Hunting by personal watercraft.
Dawn: an enchanted interlude between night and day, fluid and solid, imagination and reality. All around is stillness, silent and grey and thick as fog. Floating with the current, your prow cleaves the mist. Slowly, cautiously, the world awakens. There's movement ahead: a dark shape slips toward the water, delicate and diaphanous. You lower your paddle and steer for shore, gliding in behind a logjam. A few careful steps downstream and there she is: a mature white-tailed doe, her burnt-orange form set broadside, ears perked for sounds of danger. The rifle slides to your shoulder and a thunderclap breaks the silence. As you load the deer into your canoe, the forest comes to life. Ducks soar overhead; a kingfisher squawks from across the river. You've got a two-hour float to the take-out, through some of the coolest country around, and your freezer will soon be full of nutritious, delicious meat. It's a good day.
Hunting by canoe — or kayak, or paddleboard, or packraft — offers an inimitable experience afield. It also gives the hunter an edge. Like float-fishing, float-hunting provides access to unique locales and remote, oft-overlooked hotspots — places other hunters can't easily get to, or just don't think about. Animals are often less wary, as they live in thick cover along the stream, and don't often see people. The process may be more complicated, with complex rigging, shuttling logistics, paddling-skill prerequisites, and strict regulations about where and how animals can be taken; but for the hunter willing to endure a little extra effort, the payoff is well worth the up-front investment.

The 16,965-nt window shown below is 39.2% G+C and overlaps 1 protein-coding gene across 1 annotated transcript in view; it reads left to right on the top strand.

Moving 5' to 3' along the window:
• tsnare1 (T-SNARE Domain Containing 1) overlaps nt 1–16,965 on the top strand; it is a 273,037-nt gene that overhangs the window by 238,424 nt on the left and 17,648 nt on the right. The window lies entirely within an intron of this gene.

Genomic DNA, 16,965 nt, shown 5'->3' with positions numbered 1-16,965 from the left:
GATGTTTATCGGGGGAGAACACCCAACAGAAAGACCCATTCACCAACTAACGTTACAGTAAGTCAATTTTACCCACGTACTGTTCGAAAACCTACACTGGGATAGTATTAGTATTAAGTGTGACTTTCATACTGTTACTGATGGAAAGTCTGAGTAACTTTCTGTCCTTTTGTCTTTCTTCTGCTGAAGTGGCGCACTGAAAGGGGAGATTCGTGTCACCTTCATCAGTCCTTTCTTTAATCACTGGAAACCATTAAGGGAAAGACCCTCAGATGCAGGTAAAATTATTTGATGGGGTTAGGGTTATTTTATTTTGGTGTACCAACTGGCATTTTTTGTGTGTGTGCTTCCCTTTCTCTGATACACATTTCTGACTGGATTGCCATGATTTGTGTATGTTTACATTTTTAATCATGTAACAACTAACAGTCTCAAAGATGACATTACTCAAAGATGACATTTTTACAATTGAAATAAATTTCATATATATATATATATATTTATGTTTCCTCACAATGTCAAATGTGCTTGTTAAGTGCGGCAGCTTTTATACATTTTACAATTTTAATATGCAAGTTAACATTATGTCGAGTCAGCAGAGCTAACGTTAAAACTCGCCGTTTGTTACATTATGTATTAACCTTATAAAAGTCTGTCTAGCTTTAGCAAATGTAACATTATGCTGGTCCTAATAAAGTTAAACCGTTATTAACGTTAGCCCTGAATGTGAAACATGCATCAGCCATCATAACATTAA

Where to Go
For waterfowl and upland birds (including turkeys), the world's your oyster — just pick a stream and set out. As with fishing, birds can be legally taken within the high-water marks. Just remember to practice your shooting beforehand, as retrieving a downed bird outside of these limits may constitute trespassing. A landowner would have to be a real dick to deny you your game, of course; but as we all know, Montana's changing demographic means the a-hole quotient increases every year.
If it's big game you're after, limitations exist. You'll be restricted to public land, which is scarce along our region's waterways. Certain islands on some rivers are open to hunting; check with Montana Fish, Wildlife & Parks for details. As always, read the regulations thoroughly before heading out.
Stillwater is a great option, as many lakes have public shoreline. National forest surrounds Hebgen Lake, and most of Canyon Ferry's banks include state and federal land. Again, check the regs; but a little research and a good GPS will yield plenty of opportunities to chase game.
For maximum freedom on the water, your best bet is a road-trip — Montana's a big place, and the farther you get from Bozeman, the better the prospects for waterborne hunting. Grab a land-ownership map and point your rig northeast, to the Missouri River, bordered for much of its length by BLM land. Or find some public land on the Powder or Tongue rivers in the southeast corner of the state.